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Curvature form of Cartan connections

  1. Apr 14, 2009 #1
    Why is the definition of the curvature form for a Cartan connection the correct definition, and what does it actually tell you? I've read that it "measures the failure of the structural equation" but I suppose I don't really understand the structural equation (of a Maurer-Cartan form) anyway, and also how exactly does it measure the failure (obviously it's zero if it holds, but apart from that?).

    If it would be necessary to go via an explanation of the Riemannian curvature tensor, I would also like to understand that (bearing in mind I have studied very little Riemannian geometry).
  2. jcsd
  3. Apr 17, 2009 #2
    Do you know anything about the Levi-Civita connection? The fundamental lemma of Riemannian geometry states that there is a unique affine connection which is torsion-free and compatible with the metric (in a sense, the "natural" connection). The structural equations are defined using the Levi-Civita connection, and as such, a curved connection will fail to satisfy them.

    If most of this paragraph makes sense to you, and you have questions, let me know. I would imagine Cartan connections would be very difficult to pick up with no prior exposure to Riemannian geometry.
  4. Apr 18, 2009 #3
    I 'know about' the Levi-Civita connection in that I know what it is and the fundamental lemma, but I have not studied them in any particular depth. I learned about Cartan connections via Klein geometry, i.e. homogeneous spaces and Lie groups/algebras, and a principal bundle with a Cartan connection being a generalisation of the former.

    How are the structural equations defined with the Levi-Civita connection? Do you mean the equations of the fundamental lemma? Just to clarify, the equation (on a Lie group) I was referring to was


    where [tex]\omega_G[/tex] is the Maurer-Cartan form of the Lie group. Since my first post, I have seen an alternative definition of curvature of an Ehresmann connection in Kobayashi/Nomizu as [tex]d\omega[/tex] composed with the horizontal projection, but I am not sure how this relates to Cartan connections.
    Last edited: Apr 18, 2009
  5. Apr 18, 2009 #4
    The context I have seen this is in which the connection 1-forms are defined using the Levi-Civita connection, and the curvature 2-forms are defined using the connection 1-forms. In this case, the failure of the structural equation you refer to indicates that the curvature on the manifold is non-zero.

    It is my understanding that you can define all of these things analogously for any connection. However, in the absence of a metric, I think you have to define the curvature two-forms in terms of the structural equation you wrote. In that sense, it's circular (the curvature measure the failure of the structural equation by definition).

    To answer your original question more succinctly, I believe they've defined it this way to be consistent with the Levi-Civita connection (in which case the curvature of the connection actually measures the curvature of the manifold).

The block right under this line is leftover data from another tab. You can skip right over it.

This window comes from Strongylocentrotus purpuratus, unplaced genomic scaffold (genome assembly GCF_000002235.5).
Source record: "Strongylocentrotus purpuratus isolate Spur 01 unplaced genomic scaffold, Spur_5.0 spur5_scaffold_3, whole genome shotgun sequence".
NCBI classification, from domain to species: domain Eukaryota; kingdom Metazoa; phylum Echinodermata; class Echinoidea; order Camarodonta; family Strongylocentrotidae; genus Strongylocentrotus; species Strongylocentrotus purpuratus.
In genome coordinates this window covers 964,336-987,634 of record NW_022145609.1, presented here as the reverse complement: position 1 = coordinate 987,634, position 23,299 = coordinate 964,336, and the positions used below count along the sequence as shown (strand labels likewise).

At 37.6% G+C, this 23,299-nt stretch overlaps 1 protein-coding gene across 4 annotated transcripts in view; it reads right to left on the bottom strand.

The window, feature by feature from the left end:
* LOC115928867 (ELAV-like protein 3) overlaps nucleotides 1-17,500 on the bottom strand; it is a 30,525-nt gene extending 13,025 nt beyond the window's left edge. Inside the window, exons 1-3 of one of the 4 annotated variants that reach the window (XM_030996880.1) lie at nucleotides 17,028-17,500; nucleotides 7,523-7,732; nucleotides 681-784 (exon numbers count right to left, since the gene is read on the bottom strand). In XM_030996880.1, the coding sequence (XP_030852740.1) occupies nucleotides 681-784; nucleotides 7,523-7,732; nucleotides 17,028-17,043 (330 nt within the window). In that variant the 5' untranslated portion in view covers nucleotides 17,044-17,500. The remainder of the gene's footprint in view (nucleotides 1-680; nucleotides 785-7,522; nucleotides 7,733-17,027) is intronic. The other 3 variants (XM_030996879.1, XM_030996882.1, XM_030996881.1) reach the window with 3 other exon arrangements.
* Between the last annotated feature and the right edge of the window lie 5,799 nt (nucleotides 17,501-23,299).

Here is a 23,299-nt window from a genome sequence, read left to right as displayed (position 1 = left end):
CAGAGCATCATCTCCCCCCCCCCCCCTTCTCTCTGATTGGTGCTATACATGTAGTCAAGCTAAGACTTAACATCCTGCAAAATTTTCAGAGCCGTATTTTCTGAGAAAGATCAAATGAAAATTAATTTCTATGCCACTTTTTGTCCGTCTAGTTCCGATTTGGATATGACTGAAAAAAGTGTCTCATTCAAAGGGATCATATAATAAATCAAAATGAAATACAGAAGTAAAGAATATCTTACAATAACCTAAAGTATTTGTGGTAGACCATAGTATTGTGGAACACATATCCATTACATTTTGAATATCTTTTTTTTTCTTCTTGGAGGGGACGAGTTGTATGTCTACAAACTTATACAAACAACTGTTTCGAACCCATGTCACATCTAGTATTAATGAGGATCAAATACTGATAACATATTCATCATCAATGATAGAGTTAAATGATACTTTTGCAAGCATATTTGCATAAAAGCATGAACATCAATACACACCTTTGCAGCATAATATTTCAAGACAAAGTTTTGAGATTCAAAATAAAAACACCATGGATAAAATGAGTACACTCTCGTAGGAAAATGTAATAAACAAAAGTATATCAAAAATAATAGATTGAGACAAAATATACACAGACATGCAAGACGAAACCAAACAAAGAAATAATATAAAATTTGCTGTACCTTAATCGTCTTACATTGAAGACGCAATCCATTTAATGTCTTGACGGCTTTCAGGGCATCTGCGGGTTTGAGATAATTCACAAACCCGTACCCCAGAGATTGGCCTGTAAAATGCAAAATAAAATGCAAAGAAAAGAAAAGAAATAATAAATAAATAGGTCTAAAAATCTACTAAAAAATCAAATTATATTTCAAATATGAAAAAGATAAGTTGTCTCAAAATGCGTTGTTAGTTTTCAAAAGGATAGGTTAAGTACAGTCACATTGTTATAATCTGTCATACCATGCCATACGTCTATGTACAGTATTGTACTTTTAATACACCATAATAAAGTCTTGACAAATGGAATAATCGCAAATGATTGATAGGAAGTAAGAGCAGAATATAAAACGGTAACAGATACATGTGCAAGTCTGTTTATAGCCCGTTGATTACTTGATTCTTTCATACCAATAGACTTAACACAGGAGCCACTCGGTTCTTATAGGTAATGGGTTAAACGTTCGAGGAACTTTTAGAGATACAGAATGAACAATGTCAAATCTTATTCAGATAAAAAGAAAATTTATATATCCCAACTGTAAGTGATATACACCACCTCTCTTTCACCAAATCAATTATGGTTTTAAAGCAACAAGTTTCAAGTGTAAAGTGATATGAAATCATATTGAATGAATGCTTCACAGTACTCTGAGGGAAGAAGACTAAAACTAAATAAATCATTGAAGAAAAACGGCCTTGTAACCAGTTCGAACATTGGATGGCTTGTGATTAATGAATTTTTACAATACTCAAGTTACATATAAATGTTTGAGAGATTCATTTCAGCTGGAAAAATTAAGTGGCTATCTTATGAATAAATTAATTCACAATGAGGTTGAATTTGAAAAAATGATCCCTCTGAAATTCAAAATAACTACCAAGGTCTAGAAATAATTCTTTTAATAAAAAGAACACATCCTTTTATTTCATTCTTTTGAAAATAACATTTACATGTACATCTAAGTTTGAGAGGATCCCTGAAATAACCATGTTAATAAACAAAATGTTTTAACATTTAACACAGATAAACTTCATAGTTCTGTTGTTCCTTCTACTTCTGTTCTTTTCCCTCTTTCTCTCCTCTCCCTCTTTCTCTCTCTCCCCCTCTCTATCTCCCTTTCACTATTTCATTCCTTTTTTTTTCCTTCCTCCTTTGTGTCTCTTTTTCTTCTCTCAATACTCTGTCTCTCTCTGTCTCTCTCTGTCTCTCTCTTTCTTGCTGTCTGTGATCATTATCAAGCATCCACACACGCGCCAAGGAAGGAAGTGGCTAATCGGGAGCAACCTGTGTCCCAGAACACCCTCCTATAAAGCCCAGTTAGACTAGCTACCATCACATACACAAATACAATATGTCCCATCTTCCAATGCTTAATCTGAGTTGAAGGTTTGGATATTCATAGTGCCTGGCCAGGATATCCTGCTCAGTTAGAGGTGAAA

6. Apr 19, 2009 #5
    Yes, the definition I am talking about is in terms of the structural equation, which is why I have a hard time understanding where it comes from.

    How are the connection forms defined by the Levi-Civita connection, and how does the curvature form agree with the Riemannian curvature tensor (I assume you mean this when you refer to the curvature of the manifold)? Or is this an involved question for which I'm just going to have to read a book on Riemannian geometry (any recommendations)? Thanks for your help btw.
  7. Apr 19, 2009 #6
    You probably already know this part, but the connection 1-forms [tex]\omega_i^j[/tex] for a given connection are defined as follows: let [tex]{E_i}[/tex] be a local frame, and [tex]{\phi^i}[/tex] the dual coframe. Then we get
    [tex]\nabla_X E_i = \omega_i^j(X) E_j [/tex].

    You can define this for any connection. Now the curvature two forms are defined as follows: compute the connection 1-forms using the Levi-Civita connection, and define the two forms to be
    [tex]\Omega_i^j = \frac{1}{2} R_{kli}^j \phi^k \wedge \phi^l [/tex].
    Here we're using the curvature tensor.

    In this context, Cartan's second structural equation says that
    [tex]\Omega_i^j = d\omega_i^j - \omega_i^k \wedge \omega_k^j [/tex].

    This might look slightly different from how you've seen it due to sign ambiguity in the curvature tensor, and ambiguity in the way different authors define the wedge product. Authors in Riemannian geometry tend to make it as difficult as possible to read each others' books.

    If you want to learn more, I'd suggest do Carmo (Riemannian Geometry) or Lee (Riemannian Manifolds).
  8. Apr 21, 2009 #7
    I am used to a co-ordinate free approach to the subject, and hence I didn't really understand much of what you just wrote. Never mind, though, I figured out the relationships myself by studying Kobayashi/Nomizu. Thanks anyway, especially for the recommandations.
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